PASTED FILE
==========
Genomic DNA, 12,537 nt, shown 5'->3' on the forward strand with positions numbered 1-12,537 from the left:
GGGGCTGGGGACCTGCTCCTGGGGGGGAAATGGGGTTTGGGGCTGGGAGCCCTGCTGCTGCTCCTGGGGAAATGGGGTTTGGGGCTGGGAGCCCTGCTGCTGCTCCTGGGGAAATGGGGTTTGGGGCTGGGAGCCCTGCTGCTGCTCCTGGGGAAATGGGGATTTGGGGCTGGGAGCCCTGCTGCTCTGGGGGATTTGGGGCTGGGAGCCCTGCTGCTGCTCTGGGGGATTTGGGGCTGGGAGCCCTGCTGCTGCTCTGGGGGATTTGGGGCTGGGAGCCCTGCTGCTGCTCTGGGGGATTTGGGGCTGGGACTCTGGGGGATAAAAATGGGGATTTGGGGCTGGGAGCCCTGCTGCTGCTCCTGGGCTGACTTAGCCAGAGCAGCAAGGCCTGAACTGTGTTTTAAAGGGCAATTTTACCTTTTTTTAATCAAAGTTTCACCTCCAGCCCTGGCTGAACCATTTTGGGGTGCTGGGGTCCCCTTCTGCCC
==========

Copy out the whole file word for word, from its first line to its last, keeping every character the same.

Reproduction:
Genomic DNA, 12,537 nt, shown 5'->3' on the forward strand with positions numbered 1-12,537 from the left:
GGGGCTGGGGACCTGCTCCTGGGGGGGAAATGGGGTTTGGGGCTGGGAGCCCTGCTGCTGCTCCTGGGGAAATGGGGTTTGGGGCTGGGAGCCCTGCTGCTGCTCCTGGGGAAATGGGGTTTGGGGCTGGGAGCCCTGCTGCTGCTCCTGGGGAAATGGGGATTTGGGGCTGGGAGCCCTGCTGCTCTGGGGGATTTGGGGCTGGGAGCCCTGCTGCTGCTCTGGGGGATTTGGGGCTGGGAGCCCTGCTGCTGCTCTGGGGGATTTGGGGCTGGGAGCCCTGCTGCTGCTCTGGGGGATTTGGGGCTGGGACTCTGGGGGATAAAAATGGGGATTTGGGGCTGGGAGCCCTGCTGCTGCTCCTGGGCTGACTTAGCCAGAGCAGCAAGGCCTGAACTGTGTTTTAAAGGGCAATTTTACCTTTTTTTAATCAAAGTTTCACCTCCAGCCCTGGCTGAACCATTTTGGGGTGCTGGGGTCCCCTTCTGCCC